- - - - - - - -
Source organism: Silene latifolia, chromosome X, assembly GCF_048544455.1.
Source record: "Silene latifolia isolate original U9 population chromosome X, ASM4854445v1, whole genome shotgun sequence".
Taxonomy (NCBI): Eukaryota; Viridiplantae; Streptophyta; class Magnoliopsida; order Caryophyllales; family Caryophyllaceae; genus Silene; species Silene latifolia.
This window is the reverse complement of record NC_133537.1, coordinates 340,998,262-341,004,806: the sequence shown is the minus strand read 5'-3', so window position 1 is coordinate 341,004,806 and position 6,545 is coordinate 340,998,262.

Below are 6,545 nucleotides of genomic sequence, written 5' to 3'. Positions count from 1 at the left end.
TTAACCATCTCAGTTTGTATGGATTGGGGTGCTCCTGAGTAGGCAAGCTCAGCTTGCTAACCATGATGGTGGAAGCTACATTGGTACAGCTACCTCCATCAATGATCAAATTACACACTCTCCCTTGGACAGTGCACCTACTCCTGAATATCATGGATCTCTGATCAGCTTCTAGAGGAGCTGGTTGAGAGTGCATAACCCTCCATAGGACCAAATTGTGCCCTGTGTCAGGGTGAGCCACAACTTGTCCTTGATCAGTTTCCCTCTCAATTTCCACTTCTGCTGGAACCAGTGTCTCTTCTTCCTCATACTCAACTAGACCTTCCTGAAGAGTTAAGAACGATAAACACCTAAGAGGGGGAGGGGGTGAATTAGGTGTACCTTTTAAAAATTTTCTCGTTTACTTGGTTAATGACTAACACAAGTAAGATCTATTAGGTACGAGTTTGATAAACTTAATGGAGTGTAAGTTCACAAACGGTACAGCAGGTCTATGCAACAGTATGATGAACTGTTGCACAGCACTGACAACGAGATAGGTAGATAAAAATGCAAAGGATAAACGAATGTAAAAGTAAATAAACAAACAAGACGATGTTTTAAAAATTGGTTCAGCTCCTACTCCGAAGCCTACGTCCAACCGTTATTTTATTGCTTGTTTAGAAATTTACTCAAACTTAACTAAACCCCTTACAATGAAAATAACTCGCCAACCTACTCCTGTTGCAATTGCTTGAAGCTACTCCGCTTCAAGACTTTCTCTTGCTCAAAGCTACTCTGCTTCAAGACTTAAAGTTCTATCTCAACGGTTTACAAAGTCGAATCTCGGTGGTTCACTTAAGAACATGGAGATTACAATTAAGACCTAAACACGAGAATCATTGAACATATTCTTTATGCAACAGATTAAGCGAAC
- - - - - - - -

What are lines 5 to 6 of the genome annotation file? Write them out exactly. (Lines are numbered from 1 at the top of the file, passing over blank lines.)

Below are 6,545 nucleotides of genomic sequence, written 5' to 3'. Positions count from 1 at the left end.
TTAACCATCTCAGTTTGTATGGATTGGGGTGCTCCTGAGTAGGCAAGCTCAGCTTGCTAACCATGATGGTGGAAGCTACATTGGTACAGCTACCTCCATCAATGATCAAATTACACACTCTCCCTTGGACAGTGCACCTACTCCTGAATATCATGGATCTCTGATCAGCTTCTAGAGGAGCTGGTTGAGAGTGCATAACCCTCCATAGGACCAAATTGTGCCCTGTGTCAGGGTGAGCCACAACTTGTCCTTGATCAGTTTCCCTCTCAATTTCCACTTCTGCTGGAACCAGTGTCTCTTCTTCCTCATACTCAACTAGACCTTCCTGAAGAGTTAAGAACGATAAACACCTAAGAGGGGGAGGGGGTGAATTAGGTGTACCTTTTAAAAATTTTCTCGTTTACTTGGTTAATGACTAACACAAGTAAGATCTATTAGGTACGAGTTTGATAAACTTAATGGAGTGTAAGTTCACAAACGGTACAGCAGGTCTATGCAACAGTATGATGAACTGTTGCACAGCACTGACAACGAGATAGGTAGATAAAAATGCAAAGGATAAACGAATGTAAAAGTAAATAAACAAACAAGACGATGTTTTAAAAATTGGTTCAGCTCCTACTCCGAAGCCTACGTCCAACCGTTATTTTATTGCTTGTTTAGAAATTTACTCAAACTTAACTAAACCCCTTACAATGAAAATAACTCGCCAACCTACTCCTGTTGCAATTGCTTGAAGCTACTCCGCTTCAAGACTTTCTCTTGCTCAAAGCTACTCTGCTTCAAGACTTAAAGTTCTATCTCAACGGTTTACAAAGTCGAATCTCGGTGGTTCACTTAAGAACATGGAGATTACAATTAAGACCTAAACACGAGAATCATTGAACATATTCTTTATGCAACAGATTAAGCGAAC